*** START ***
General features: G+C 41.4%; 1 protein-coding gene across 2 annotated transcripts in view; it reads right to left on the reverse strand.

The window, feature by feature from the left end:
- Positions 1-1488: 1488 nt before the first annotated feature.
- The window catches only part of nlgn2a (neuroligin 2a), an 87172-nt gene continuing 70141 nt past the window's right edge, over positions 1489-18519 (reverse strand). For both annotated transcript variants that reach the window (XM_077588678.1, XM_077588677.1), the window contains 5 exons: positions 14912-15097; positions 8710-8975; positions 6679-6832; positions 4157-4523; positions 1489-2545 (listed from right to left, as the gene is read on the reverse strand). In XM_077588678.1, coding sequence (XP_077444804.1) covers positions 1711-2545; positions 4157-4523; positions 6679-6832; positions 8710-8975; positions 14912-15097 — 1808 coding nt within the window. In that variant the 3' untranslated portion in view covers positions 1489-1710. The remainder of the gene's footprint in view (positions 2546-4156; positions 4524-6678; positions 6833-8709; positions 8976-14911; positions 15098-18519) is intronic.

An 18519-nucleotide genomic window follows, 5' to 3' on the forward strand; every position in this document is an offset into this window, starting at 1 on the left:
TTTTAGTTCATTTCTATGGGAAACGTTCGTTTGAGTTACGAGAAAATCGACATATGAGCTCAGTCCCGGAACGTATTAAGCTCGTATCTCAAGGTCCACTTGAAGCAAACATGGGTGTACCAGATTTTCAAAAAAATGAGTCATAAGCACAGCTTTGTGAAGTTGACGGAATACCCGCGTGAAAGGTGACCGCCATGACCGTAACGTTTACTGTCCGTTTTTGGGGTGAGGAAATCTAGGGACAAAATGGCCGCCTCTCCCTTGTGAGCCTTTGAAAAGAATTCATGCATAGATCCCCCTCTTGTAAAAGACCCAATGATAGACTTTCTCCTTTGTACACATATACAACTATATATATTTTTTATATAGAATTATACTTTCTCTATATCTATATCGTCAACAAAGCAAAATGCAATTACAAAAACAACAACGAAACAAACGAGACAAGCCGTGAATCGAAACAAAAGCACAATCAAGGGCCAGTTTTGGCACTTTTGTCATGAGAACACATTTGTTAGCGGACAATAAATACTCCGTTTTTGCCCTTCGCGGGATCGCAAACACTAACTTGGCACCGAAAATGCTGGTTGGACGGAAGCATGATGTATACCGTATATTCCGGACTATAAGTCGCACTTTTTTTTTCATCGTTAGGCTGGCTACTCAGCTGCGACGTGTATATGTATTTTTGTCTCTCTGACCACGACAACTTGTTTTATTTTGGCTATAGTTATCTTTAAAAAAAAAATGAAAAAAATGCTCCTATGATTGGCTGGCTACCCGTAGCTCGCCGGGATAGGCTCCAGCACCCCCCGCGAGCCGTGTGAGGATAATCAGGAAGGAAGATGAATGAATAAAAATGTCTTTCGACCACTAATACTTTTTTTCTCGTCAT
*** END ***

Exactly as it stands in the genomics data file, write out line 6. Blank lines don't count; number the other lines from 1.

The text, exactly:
TTTTAGTTCATTTCTATGGGAAACGTTCGTTTGAGTTACGAGAAAATCGACATATGAGCTCAGTCCCGGAACGTATTAAGCTCGTATCTCAAGGTCCACTTGAAGCAAACATGGGTGTACCAGATTTTCAAAAAAATGAGTCATAAGCACAGCTTTGTGAAGTTGACGGAATACCCGCGTGAAAGGTGACCGCCATGACCGTAACGTTTACTGTCCGTTTTTGGGGTGAGGAAATCTAGGGACAAAATGGCCGCCTCTCCCTTGTGAGCCTTTGAAAAGAATTCATGCATAGATCCCCCTCTTGTAAAAGACCCAATGATAGACTTTCTCCTTTGTACACATATACAACTATATATATTTTTTATATAGAATTATACTTTCTCTATATCTATATCGTCAACAAAGCAAAATGCAATTACAAAAACAACAACGAAACAAACGAGACAAGCCGTGAATCGAAACAAAAGCACAATCAAGGGCCAGTTTTGGCACTTTTGTCATGAGAACACATTTGTTAGCGGACAATAAATACTCCGTTTTTGCCCTTCGCGGGATCGCAAACACTAACTTGGCACCGAAAATGCTGGTTGGACGGAAGCATGATGTATACCGTATATTCCGGACTATAAGTCGCACTTTTTTTTTCATCGTTAGGCTGGCTACTCAGCTGCGACGTGTATATGTATTTTTGTCTCTCTGACCACGACAACTTGTTTTATTTTGGCTATAGTTATCTTTAAAAAAAAAATGAAAAAAATGCTCCTATGATTGGCTGGCTACCCGTAGCTCGCCGGGATAGGCTCCAGCACCCCCCGCGAGCCGTGTGAGGATAATCAGGAAGGAAGATGAATGAATAAAAATGTCTTTCGACCACTAATACTTTTTTTCTCGTCAT